Walden World

The wacky and wonderful tales of Beth's and Catherine's global adventures. And all things Walden too.

Monday, February 11, 2019


This morning we set off for Camerones, the spanish name for an Indigenous Pueblo  (small village)  where we might be able to see a large population of flamingoes.

Our guide was Martin from the Czech Republic who speaks fluent spanish and has started his own small tour company working with local indigenous communities at times.

He is a solid

We drove though mountains and valleys to reach the dried salt flats of the lagoons the wayuu people fish.

We then picked up our local wayhuu guide Jon that Martin worked with. A long bumby ride thru exclusive wayhuu territory  we got to the lagoon.

We didn't have to row a boat as the birds were close to shore. Un fortunately a small group of moto guys had beat us to it.  We saw them in the distance.

They went far too close to the flamingos and the flock  lifted as one pink hue sky above and away.

Our only choice was a boat belonging to the wayuu.  Our guide jon as i said was wayhuu.  He convened for a half hour with the boat owners.  They had to consult .

A bus of turistas were in the village and all 30 had priority for the dinky boat which might hold 7 to 10 at most.

25 minutes there and back you do the math.   Profit is premium.

Some time later standing in shallow lagoon mud, the sun beating like a hammer and the wind off the ocean whipping salt and sand at our eyes, we saw the distant turistas pack into the bus and drive off.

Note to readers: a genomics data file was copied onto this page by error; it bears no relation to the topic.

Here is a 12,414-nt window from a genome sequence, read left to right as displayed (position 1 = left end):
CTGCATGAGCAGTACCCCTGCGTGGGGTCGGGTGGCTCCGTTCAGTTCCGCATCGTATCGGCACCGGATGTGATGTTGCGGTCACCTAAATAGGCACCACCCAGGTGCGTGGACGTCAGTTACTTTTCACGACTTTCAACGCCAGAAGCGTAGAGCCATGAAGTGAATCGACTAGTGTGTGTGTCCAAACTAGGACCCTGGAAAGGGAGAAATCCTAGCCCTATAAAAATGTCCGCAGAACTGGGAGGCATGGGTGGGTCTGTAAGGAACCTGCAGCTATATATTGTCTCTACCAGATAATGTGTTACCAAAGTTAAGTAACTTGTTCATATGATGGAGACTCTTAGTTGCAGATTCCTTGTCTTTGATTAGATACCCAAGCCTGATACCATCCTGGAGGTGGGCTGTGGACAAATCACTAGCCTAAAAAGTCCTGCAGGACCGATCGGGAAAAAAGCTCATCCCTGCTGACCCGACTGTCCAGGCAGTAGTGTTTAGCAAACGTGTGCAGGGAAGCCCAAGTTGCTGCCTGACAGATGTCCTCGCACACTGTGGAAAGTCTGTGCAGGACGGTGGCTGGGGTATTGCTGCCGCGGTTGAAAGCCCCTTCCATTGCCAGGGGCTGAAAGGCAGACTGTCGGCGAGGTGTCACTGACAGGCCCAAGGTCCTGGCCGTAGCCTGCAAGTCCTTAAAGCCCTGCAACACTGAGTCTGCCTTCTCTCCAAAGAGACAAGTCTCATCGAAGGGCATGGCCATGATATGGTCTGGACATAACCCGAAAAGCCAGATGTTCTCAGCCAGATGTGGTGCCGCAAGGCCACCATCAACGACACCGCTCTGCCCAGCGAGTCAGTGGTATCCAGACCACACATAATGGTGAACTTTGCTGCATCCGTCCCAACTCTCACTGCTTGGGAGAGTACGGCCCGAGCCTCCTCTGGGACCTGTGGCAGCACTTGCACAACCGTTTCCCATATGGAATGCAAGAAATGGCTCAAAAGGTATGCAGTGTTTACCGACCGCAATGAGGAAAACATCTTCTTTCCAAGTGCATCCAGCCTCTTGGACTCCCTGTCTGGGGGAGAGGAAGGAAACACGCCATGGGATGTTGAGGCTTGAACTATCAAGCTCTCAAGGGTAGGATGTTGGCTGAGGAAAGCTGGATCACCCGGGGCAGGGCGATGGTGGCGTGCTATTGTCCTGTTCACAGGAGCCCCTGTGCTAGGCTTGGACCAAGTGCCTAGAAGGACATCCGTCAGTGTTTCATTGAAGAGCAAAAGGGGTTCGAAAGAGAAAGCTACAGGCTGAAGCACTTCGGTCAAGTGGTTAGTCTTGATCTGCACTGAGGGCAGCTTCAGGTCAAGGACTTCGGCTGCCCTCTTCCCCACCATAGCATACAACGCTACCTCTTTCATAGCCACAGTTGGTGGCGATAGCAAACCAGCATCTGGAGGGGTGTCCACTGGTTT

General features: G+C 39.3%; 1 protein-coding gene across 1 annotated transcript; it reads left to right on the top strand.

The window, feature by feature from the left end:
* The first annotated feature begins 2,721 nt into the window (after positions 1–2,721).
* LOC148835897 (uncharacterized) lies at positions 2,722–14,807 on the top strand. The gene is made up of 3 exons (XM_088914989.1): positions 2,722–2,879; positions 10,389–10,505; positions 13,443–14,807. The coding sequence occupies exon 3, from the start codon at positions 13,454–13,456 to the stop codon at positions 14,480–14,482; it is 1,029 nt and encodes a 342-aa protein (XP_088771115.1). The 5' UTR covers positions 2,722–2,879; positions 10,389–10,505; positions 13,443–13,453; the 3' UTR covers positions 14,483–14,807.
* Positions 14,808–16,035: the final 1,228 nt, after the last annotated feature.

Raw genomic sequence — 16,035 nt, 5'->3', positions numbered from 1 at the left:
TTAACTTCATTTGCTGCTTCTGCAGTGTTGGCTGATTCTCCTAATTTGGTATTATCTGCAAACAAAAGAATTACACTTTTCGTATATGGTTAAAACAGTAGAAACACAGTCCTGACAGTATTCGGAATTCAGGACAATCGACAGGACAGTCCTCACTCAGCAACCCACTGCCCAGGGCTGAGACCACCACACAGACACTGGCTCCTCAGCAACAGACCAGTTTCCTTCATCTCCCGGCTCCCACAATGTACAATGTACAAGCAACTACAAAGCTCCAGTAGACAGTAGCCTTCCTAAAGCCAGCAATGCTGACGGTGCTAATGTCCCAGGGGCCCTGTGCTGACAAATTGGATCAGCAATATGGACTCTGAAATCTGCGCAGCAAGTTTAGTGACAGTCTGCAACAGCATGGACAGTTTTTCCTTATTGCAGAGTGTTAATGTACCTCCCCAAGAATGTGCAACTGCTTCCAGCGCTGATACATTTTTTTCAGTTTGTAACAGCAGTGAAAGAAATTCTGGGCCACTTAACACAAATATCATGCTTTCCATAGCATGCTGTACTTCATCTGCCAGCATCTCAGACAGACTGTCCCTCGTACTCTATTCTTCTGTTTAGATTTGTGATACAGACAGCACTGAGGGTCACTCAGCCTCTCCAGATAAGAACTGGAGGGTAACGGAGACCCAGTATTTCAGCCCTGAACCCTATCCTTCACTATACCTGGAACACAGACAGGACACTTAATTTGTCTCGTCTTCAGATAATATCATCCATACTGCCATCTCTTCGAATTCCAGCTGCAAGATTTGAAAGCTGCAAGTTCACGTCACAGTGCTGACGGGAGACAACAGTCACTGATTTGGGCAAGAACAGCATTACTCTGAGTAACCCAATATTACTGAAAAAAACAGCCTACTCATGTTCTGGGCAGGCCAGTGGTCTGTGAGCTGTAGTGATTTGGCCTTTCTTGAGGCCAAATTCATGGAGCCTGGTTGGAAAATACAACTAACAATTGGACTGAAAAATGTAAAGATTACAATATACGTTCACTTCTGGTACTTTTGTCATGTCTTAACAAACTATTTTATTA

The ferry man returned.  Apparently the turistas would rather drive around the mud salt flats to try and see the relocated flock of a thousand rather than spring cash and wait to be ferried to see them by water.

We watched the bus drive along the salt flats as we went to the flamingos.

Suddenly the two wayhuu chuckled. The bus had got stuck in mud.

Just like two the last two days.

And as we wended, our way across the wave ripped lagoon, the flamingos growing larger in our sights, the tiny ant turistas at the far side again departed the bus. 

They had to wait for a tow out of the sand.

When we were ferried back to the flats I picked up small pink feathers: the birds of naturally white or grey but turn rosa from eating shrimp.

We passed by the bus: it was so trapped you could only see the very tops of the bus tires.

The turistas, who I marked as Colombians or other Latin Americans left the bus to walk to the sea.

The wayuu refer to anyone colombian, gringo or other as anuhaya.

At last report as we bounced and banged up the salt flat guided by John,  an anuhaya woman from the tour group insisted on walking to other side around the lagoon to see the flamingos.

That would be quite dangerous I thought given how hard it was to walk 10 minutes across sucking mud and sand to get the small boat to launch.

I had also thought of what dangers in terms of sharp things might lay in the mud of the drying lagoon.

On the way back we were waylayed by the smallest highway men one could imagine.

A little girl maybe aged 6 accompanied by her 2 year old brother had put a rope across the road . To pass  we had to pay.

Apparently this is a child indigenous practice through colombia and you must come prepared with candy and bottles of water to cough up the fee for passing thru.

John and Martin returned to their discussion of the errant tourist walking around the flats.

Jon then said to our guide: she is in great dangers - she could get sucked into the sand or stuck and not get out, plus the many broken shells are everywhere on that side and they are very sharp...

I asked martin... Umm did they warn her about that?

Yeah I think  so... they must have.




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